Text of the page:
Are You a Culture Change Skeptic?

post from S. Chris Edmonds:
Are you a culture change skeptic? Do you have
a hard time seeing how your organization’s work culture affects employee
behavior, performance, or enthusiasm – so you tend to think it just doesn’t
even exist?
We consultants – or “culture refinement
experts” – deal with skeptics all the time. The way “into skeptical hearts” is
to listen and understand their point of view, share your plan, and let the
results – over time – speak for themselves. Numerous studies have proven the
positive impact of culture on performance and how fulfilling employees see their work.
Who is in Charge of Culture?
Who is responsible to manage an organization’s
culture? The assumption is that no one is formally assigned to the role to
manage culture. We can cite examples of culture officers but the best answer is
that senior leaders have the ultimate responsibility to manage their
organization’s culture. Their job is to ensure consistent performance for the
benefit of a “triumvirate”: customers, employees, and stakeholders. If they
don’t create a work culture that supports efficiency, innovation, high
performance, and employee engagement, they won’t satisfy that triumvirate.
How do you know the Positive Impact was due to
culture change?
Our clients are the best people to answer this
question. Senior leaders who experience our culture process believe that
culture is the primary driver of the results they’ve seen. Results of the
culture change process include:

ASDA, a UK grocery chain, was
selected as the top employer of choice by a Sunday Times survey. Sales and
profits outperformed the entire retail sector over a two-year span.

Banta Catalog saw profits increase
36%, employee engagement increase 20% in six months, and retention increased
17% over a two year period.

Foodstuffs Auckland (New Zealand)
found ROI on their culture project exceeded $600,000 within the first year.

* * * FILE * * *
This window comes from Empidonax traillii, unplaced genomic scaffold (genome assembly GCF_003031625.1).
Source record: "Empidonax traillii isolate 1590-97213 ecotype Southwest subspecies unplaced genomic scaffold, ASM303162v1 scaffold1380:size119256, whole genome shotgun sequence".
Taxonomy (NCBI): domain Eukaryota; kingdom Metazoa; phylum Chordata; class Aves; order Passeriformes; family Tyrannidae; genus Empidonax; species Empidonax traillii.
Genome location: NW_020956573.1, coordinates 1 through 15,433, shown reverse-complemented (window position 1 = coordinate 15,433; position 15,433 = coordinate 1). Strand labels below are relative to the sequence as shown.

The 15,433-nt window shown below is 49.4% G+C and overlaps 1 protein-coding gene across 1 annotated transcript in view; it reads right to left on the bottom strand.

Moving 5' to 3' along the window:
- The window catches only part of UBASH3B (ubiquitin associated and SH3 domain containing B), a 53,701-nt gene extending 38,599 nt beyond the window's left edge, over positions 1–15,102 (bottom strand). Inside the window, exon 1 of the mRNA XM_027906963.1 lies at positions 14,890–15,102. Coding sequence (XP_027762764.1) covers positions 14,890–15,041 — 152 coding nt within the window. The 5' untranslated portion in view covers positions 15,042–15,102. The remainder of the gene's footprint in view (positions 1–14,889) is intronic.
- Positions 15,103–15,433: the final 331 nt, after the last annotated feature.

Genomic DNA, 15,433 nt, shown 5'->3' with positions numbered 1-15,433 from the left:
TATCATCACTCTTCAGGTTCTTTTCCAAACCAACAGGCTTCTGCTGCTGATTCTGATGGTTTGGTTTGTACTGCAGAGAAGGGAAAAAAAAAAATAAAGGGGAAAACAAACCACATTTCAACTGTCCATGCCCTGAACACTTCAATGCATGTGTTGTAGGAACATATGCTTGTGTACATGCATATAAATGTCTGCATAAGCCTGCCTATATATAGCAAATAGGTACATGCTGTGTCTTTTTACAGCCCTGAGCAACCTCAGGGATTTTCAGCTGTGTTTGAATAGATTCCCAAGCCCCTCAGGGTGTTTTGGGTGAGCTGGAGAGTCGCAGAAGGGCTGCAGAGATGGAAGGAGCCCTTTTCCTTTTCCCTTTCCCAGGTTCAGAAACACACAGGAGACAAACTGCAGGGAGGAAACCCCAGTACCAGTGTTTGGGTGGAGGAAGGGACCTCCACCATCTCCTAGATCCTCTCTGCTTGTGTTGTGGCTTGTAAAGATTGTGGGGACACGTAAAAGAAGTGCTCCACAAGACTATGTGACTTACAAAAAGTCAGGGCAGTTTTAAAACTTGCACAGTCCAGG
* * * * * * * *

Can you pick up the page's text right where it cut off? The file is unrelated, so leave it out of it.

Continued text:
Turnover fell 28% while the out-of-stock reduction of 1% resulted in $100,000
of additional profit.
Culture Change is Dangerous to One’s Career
Someone might come to the conclusion that a
person leading organizational change will risk losing their job. Often senior
leaders who embrace the positive power of culture find themselves in
organizations that don’t support this world view. They may choose to leave, to
go find a more values-aligned organization. Or, they may be forced out, often
because their department or division culture (despite its successes) is very
different from the parent organization’s culture.
These scenarios do occur, yet more often we
see culture champions celebrated because of the positive impact of culture
refinement on the business.
I am delighted every time I help a “culture
skeptic” understand the power of culture, of values alignment, in a workplace
to increase revenue, profits, employee work passion, and positive customer
What are your assumptions about culture

S. Chris Edmonds
 is a sought-after speaker, author,
and executive consultant. After a 15-year career leading successful teams,
Chris founded his consulting company, The Purposeful Culture Group, in
1990. Chris has also served as a senior consultant with The Ken Blanchard
Companies since 1995. He is the author or co-author of seven books, including
Amazon best sellers The
Culture Engine
 and Leading at a Higher Level with Ken Blanchard. Learn
from his blog posts, podcasts, assessments, research, and videos at
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